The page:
7 3. Infrastructure The focus is on the infrastructure affected by different extension possibilities. The main components are: CPE Internet Set-top Box TV Optical node Amplifier Headend (e.g., CMTS Cable Modem Termination System). For all of the elements an upgrade component is foreseen which reflects a necessary replacement or upgrade of the element depending on the scenario. 4. Internet capacity and quality feedback The key element is the capacity available for Internet usage. This capacity is limited and is shared between the subscribers connected to a segment. Demand which exceeds the available capacity leads to overload situations, decreasing bandwidth per customer and decreasing service quality. Decreasing service quality will drive subscribers to cancel the service and migrate to other service providers and technologies. The reflection of the service quality feedback to subscriber numbers is the key element of the model. Limiting the demand driven capacity increase Limiting the demand-driven capacity increase to a predefined number of resources (e.g., one cable segment with a given capacity) is quite easy to achieve. The driving demand must be analysed in a transformation and its output can then be limited to the maximum capacity supported. Thus the capacity for Internet must be defined externally. Affecting subscriber numbers The utilisation of resources is normally influenced by a number of factors including subscriber numbers, traffic per subscriber, contention, and so on. Therefore the theoretical utilisation can t be pre-calculated and must be derived at runtime. This would typically lead to a loop, but this can be readily decoupled or resolved with the help of a Time Lag transformation. Once a certain utilisation threshold is reached the model influences the Penetration input for the subscribers driving the resource, thereby decreasing the demand side. Consideration of competition The key influencing factor for customer migration other than customer satisfaction (service quality and pricing) is the availability of competitive services (both in terms of tariffs and quality). This factor is modelled with three different scenarios in the complete desktop version of the model: Implied Logic Limited, MDL01\0006 WORK IN PROGRESS Page 7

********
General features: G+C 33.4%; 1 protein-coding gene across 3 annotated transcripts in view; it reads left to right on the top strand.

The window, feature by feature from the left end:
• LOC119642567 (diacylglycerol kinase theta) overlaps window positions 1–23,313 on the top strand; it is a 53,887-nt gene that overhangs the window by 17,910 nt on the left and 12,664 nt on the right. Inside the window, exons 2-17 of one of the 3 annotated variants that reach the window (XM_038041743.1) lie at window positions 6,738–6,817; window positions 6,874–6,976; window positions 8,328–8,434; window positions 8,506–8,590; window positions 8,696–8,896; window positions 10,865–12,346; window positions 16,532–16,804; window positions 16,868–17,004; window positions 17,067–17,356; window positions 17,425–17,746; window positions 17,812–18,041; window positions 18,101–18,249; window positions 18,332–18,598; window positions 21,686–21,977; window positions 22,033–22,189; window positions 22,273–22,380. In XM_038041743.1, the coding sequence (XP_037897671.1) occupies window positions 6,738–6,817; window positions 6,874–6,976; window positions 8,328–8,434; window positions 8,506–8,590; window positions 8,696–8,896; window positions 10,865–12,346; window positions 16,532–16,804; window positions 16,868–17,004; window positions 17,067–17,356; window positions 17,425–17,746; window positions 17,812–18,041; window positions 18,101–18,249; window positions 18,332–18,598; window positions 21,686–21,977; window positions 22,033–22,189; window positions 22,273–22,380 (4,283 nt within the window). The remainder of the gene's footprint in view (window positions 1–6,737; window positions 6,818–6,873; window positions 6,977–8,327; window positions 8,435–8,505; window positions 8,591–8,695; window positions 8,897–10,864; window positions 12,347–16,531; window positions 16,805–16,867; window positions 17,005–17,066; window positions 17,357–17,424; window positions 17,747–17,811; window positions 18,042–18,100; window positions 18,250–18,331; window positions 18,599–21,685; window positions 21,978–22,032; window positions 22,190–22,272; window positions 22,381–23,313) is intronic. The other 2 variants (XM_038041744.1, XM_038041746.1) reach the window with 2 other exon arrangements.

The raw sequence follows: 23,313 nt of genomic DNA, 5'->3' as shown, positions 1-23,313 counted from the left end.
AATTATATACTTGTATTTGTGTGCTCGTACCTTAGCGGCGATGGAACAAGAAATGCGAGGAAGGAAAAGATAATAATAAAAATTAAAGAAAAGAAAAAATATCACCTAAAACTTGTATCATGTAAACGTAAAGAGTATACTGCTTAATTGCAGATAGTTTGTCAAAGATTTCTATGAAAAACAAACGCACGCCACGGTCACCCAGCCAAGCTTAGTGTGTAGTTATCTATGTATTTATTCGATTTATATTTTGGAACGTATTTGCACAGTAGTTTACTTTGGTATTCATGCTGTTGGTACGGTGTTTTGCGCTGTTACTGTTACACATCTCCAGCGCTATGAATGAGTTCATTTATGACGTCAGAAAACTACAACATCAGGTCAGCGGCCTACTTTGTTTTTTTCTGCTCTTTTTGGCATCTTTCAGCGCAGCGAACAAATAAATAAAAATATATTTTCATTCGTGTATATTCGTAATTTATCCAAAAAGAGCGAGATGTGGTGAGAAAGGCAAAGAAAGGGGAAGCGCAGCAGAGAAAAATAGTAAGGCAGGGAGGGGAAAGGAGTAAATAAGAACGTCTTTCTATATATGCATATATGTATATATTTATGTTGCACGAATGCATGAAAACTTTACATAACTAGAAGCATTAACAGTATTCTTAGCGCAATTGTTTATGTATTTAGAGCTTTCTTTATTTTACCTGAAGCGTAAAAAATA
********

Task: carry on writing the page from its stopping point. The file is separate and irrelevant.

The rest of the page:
8 no competition there is no choice for unhappy customers but to stay with their existing provider, as there is no comparable or better offer in the region moderate competition alternative and comparable services are available from other providers significant competition there is a quite challenging competitive environment regarding quality, pricing and ease of switching to another provider. It is assumed that the same mechanics influence customers to return to the HFC provider, once capacity constraints have been removed. Competition and service degradation affect subscriber types differently. The model allows for different thresholds for the typical and heavy user. It is assumed that the occasional user will not change provider as it is likely that capacity bottlenecks are not even noticed. 5. Scenarios in detail The model covers some extension possibilities for an existing HFC network. Extension of bandwidth available for Internet services can be realised by three main measures or a combination of them: reduction of bandwidth used for TV services overall increase in available bandwidth reduction in the number of customers served by a common segment. Current situation as starting position The operator runs a HFC network, which is already Internet enabled, uses MPEG 2 coding for the digital TV channels and operates with 630 MHz bandwidth. The available bandwidth allows the use of four channels downstream for Internet services per segment. The QAM channel bandwidth of 50 Mbps leads to a situation in which it is not possible to offer a 100 Mbps service for Heavy Internet users. The model checks for Heavy Internet users if the required bandwidth exceeds the technical possible bandwidth. If this is the case, the number of subscribers is assumed to decrease to zero. However, depending on the competition situation, a proportion of those subscribers will be ready to accept the bandwidth limitation. The model considers this and instead moves those subscribers to the total for Typical Internet users. Channel bonding The DOCSIS standard allows for the combination or bonding of several channels. The main effect of channel bonding is the higher maximum bandwidth which can be offered for Internet services. The implementation of channel bonding doesn t require changes in the HFC plant. Currently the number of channels to be combined is assumed to be four. The major benefit compared to the starting position is the possibility to offer Internet services with more than 100 Mbps, meaning that heavy users can be served during the complete timeframe. Nevertheless, as the overall total bandwidth available remains the same, the same service degradations due to overload situations are likely to occur, followed by a corresponding decrease in subscriber numbers. Implied Logic Limited, MDL01\0006 WORK IN PROGRESS Page 8